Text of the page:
Take your time and weigh out all of your options, find a local agent who can help you 1 on 1 with answering your questions and at the same time show you what is available in the market today for both rentals and purchases.
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United Country Timberview Properties
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You'll need to sign up for a online forclosure service ($35-100 a month) like foreclosure.com, realtytrac.com or realquest.com or go to Bisbee to physically pick up the list. I'm sure a realtor could help you with this aspect as well since the list from bisbee only has the Parcel numbers (no addresses) and date of record (not the date it will be sold), so actually getting the info yourself without a realtor or paid service is rather difficult in our area.
As for your credit situation unless you have cash foreclosures will be hard to obtain since you will need to come with cash/cashiers check to the sale, and the bid starts at what's owed on the house.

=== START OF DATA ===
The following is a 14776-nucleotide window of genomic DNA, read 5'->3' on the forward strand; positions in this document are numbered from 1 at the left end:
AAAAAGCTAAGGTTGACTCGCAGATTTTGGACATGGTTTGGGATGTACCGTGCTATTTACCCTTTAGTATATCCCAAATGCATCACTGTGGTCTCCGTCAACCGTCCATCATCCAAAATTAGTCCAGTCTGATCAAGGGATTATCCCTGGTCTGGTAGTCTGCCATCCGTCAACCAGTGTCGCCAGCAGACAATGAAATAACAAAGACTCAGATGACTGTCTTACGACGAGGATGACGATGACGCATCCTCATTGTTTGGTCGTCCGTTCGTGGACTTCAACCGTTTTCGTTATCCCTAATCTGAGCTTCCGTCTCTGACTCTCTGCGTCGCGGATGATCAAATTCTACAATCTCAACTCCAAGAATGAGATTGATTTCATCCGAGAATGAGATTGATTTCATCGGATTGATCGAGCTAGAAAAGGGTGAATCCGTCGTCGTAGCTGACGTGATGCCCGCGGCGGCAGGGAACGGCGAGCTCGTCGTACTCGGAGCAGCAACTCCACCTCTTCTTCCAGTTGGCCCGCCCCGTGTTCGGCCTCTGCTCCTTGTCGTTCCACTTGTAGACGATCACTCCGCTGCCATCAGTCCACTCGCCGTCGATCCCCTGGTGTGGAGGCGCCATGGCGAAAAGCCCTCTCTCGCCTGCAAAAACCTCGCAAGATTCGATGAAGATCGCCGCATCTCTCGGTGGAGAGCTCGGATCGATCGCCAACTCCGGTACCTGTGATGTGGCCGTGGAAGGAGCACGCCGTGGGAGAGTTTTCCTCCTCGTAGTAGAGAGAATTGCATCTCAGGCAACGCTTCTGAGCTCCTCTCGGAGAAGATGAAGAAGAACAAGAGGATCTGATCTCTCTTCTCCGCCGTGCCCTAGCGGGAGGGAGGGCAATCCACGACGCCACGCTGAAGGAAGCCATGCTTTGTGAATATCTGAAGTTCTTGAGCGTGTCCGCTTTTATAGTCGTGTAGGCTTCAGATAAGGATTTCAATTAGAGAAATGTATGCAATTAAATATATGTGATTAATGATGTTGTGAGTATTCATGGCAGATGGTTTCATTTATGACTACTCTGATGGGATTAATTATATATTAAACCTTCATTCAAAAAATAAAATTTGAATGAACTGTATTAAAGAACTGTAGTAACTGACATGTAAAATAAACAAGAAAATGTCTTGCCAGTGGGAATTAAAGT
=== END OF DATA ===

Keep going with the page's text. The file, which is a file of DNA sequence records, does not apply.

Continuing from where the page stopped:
A 203K is probably your best bet. Some other banks (around my area, typically the smaller ones) offer their own programs that combine rehab money and purchase money.
One other possibility, if the house is cheap enough, is getting a hard money loan for the purchase and rehab. Then you'd refinance with a conventional lender. A hard money loan is very expensive--around here it's about 5 points and 12% interest for a maximum of 6 months....it's the points that really hurt--but the loan is made on the after-repair value of the property. So, for example, suppose a property after repairs would be worth $500,000. A hard money lender will lend about 65% of the after-repair value, or $325,000. But if you can buy that house for $250,000, you'd have money for the points and for the repairs. You have the work done, apply for a conventional mortgage, get it reappraised at $500,000, and you're fine. (Some lenders might have a problem with seasoning, but that's a different issue.)